Measure Food in Exercise, Not Calories
More and more people are reading food labels. But deciphering nutritional information isn’t always easy. Once you know how many carbs or calories are in a particular package, what do you do with that content? Eat it, I suppose.
A new study from researchers at the University of North Carolina indicates that people make better choices when a menu shows how may miles a person would have to walk, or how many minutes it would take. to burn off the calories. People tend to eat more when presented with no nutritional information or with only calorie counts.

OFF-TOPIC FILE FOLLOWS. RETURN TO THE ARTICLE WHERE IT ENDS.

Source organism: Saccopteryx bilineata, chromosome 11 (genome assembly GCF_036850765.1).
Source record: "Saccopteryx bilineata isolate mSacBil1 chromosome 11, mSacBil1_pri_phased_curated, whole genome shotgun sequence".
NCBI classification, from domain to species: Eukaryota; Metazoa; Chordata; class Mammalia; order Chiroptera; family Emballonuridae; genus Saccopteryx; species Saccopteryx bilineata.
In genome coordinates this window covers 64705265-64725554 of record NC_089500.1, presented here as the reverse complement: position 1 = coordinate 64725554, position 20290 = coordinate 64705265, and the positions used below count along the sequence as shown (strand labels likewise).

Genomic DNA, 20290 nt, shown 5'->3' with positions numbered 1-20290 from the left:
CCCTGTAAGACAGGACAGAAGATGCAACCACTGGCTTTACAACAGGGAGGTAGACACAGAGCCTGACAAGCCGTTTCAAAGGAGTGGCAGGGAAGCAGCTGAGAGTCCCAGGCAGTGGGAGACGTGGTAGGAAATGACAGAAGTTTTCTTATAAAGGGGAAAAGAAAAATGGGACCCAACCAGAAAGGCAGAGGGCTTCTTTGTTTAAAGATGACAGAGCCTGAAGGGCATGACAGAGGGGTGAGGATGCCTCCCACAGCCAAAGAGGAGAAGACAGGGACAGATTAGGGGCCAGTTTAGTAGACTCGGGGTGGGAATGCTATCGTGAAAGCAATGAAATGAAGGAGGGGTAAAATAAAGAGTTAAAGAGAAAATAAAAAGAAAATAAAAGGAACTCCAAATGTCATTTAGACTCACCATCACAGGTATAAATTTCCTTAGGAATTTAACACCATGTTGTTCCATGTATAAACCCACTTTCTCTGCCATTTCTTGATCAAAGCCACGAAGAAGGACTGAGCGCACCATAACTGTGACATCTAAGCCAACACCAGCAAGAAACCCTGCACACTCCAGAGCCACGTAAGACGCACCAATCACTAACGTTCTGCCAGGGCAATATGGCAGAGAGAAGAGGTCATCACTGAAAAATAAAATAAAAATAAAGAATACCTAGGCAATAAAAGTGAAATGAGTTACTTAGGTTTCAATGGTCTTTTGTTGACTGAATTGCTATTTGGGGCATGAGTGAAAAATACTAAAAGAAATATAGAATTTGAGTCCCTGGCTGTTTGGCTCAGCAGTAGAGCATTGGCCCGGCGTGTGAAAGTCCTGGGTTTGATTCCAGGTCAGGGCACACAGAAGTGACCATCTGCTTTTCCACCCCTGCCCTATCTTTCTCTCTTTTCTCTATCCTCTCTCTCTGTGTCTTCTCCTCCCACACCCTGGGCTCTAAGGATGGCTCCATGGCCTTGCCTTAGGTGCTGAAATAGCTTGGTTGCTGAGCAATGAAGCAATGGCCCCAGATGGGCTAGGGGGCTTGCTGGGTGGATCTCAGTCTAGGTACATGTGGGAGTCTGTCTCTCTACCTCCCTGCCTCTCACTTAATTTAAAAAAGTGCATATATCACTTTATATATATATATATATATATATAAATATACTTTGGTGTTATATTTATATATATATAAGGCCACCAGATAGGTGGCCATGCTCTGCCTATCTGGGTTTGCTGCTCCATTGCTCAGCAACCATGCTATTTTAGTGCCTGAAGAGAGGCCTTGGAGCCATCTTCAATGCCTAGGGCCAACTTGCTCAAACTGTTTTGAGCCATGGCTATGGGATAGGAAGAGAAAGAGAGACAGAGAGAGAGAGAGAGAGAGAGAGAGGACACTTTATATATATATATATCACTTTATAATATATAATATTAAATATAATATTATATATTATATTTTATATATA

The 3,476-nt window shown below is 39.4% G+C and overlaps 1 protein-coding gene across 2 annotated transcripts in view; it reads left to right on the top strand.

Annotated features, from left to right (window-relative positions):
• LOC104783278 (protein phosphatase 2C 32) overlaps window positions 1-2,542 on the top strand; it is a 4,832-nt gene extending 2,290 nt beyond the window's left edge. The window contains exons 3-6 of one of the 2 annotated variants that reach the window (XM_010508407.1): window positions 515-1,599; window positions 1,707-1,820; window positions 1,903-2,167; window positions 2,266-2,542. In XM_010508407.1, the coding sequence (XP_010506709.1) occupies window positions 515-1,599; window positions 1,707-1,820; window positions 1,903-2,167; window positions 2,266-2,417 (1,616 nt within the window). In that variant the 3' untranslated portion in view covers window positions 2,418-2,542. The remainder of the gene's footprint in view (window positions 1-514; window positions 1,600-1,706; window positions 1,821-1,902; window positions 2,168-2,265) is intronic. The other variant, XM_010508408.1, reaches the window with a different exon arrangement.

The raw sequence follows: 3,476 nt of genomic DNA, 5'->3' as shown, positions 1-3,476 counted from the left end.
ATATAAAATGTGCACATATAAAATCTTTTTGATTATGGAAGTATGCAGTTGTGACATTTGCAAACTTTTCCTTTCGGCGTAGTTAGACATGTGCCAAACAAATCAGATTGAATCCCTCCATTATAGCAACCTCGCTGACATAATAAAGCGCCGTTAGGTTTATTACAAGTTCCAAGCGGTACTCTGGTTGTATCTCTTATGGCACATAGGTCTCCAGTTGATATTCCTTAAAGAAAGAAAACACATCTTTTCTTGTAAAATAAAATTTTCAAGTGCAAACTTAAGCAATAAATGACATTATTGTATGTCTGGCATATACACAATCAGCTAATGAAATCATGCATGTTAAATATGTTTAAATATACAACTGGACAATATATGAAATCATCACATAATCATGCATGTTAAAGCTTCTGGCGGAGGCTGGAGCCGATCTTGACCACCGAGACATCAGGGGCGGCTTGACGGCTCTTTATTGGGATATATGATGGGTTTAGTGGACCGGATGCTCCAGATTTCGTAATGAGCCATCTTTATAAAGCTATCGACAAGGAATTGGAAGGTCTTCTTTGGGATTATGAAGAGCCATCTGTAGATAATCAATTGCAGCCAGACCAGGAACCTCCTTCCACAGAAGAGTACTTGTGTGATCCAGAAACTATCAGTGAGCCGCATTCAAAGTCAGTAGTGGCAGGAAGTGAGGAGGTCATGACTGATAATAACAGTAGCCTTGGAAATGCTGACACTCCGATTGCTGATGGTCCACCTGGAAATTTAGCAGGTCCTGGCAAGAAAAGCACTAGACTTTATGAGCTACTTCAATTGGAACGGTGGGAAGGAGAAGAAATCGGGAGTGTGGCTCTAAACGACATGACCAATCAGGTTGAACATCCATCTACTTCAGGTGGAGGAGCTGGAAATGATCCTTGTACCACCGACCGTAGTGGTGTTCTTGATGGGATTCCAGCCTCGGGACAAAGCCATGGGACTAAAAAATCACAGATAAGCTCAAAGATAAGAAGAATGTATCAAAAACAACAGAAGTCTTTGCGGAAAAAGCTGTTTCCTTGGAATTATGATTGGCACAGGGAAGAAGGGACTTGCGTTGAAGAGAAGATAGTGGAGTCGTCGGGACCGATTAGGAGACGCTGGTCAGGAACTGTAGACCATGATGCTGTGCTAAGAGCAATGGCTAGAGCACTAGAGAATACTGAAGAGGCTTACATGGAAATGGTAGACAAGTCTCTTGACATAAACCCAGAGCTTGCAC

Adding this kind of information to food labels or menus could go a long way to reducing the amount of food a person eats or, at the very least, helping that person make a better decision. Instead of ordering the 3,120-calorie shrimp pasta dish from the Cheesecake Factory, a person might order the 9-patty burger, which comes in at only 2,000 calories.